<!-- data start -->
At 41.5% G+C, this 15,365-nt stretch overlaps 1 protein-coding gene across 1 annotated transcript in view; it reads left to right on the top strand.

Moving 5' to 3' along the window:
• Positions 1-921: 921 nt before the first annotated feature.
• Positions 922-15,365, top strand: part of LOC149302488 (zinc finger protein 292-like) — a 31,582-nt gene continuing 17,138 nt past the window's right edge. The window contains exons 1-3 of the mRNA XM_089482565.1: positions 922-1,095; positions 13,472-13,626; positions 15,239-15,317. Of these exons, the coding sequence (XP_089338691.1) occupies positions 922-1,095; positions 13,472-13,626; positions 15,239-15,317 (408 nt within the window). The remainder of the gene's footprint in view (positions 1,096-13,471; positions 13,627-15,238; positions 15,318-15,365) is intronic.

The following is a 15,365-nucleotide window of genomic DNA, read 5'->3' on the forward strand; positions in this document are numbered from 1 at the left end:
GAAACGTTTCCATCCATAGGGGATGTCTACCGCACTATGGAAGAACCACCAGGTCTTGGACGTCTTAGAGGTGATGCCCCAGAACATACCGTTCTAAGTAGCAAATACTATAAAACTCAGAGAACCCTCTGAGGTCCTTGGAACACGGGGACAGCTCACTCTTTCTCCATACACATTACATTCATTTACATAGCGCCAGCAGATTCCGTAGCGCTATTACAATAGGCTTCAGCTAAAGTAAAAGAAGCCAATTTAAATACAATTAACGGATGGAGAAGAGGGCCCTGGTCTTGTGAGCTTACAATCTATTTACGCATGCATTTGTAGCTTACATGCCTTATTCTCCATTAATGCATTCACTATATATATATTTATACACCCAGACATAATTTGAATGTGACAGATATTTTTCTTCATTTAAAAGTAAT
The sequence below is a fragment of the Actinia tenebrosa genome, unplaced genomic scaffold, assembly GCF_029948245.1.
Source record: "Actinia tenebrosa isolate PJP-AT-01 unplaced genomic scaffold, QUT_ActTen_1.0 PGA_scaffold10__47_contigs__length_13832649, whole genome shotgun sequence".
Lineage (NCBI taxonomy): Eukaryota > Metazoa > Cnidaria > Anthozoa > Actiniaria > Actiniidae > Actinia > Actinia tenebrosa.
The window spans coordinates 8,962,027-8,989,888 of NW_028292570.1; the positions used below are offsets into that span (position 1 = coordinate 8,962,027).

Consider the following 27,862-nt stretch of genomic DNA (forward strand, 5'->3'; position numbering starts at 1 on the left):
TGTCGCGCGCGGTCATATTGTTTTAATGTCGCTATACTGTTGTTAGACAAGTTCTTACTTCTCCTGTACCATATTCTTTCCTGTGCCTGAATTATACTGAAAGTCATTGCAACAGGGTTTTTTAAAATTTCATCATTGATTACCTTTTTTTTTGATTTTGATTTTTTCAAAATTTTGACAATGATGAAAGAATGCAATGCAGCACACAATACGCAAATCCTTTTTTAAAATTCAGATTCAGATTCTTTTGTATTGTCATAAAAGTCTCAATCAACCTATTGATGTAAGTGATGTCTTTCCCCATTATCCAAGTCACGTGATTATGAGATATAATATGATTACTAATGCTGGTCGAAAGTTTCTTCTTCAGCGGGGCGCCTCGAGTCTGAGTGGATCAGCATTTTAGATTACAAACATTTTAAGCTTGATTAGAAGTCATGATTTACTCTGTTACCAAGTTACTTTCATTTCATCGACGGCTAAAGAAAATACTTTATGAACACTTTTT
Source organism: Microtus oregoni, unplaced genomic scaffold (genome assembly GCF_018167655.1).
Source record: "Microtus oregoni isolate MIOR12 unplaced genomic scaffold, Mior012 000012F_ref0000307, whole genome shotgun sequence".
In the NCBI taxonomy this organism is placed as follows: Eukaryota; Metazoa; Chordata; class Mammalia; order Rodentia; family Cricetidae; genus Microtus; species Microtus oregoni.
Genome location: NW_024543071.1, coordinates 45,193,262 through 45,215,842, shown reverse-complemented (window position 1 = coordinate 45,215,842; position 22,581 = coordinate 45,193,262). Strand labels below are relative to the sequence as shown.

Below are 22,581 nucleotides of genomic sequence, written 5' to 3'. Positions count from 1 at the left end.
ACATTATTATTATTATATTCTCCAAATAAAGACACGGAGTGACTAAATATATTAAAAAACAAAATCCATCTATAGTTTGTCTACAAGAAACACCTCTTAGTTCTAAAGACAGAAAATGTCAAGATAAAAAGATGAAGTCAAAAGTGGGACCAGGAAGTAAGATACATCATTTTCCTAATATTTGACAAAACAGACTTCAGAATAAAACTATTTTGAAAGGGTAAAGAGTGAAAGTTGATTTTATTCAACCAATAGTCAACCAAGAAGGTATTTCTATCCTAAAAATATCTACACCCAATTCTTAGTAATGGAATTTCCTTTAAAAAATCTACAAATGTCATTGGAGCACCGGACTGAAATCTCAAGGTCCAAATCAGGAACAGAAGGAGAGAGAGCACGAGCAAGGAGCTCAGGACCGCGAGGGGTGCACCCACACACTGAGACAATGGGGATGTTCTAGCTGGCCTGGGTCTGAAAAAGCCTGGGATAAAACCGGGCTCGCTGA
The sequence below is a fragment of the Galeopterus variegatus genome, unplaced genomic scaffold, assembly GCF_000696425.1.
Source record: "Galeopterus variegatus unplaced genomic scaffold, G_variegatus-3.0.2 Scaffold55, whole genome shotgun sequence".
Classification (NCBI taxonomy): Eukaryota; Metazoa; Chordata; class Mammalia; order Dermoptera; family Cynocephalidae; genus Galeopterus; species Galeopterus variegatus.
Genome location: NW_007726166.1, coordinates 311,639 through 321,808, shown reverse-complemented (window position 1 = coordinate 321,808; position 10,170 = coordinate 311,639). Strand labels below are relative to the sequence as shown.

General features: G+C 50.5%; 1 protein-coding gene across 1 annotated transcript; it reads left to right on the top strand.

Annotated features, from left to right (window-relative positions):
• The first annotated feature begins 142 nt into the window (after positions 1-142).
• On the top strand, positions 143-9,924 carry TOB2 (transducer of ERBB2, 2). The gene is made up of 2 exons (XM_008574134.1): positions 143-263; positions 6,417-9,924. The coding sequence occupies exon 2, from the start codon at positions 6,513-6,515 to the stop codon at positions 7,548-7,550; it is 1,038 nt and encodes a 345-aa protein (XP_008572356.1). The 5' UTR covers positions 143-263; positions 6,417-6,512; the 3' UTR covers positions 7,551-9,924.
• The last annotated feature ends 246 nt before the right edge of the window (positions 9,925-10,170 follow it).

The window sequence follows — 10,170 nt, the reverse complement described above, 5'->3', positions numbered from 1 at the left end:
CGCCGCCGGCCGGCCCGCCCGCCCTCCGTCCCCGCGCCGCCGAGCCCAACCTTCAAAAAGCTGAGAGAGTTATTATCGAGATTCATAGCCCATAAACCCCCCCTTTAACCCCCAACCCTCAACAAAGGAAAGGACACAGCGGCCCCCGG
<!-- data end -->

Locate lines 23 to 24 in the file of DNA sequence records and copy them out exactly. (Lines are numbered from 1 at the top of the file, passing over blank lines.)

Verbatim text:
General features: G+C 50.5%; 1 protein-coding gene across 1 annotated transcript; it reads left to right on the top strand.

Annotated features, from left to right (window-relative positions):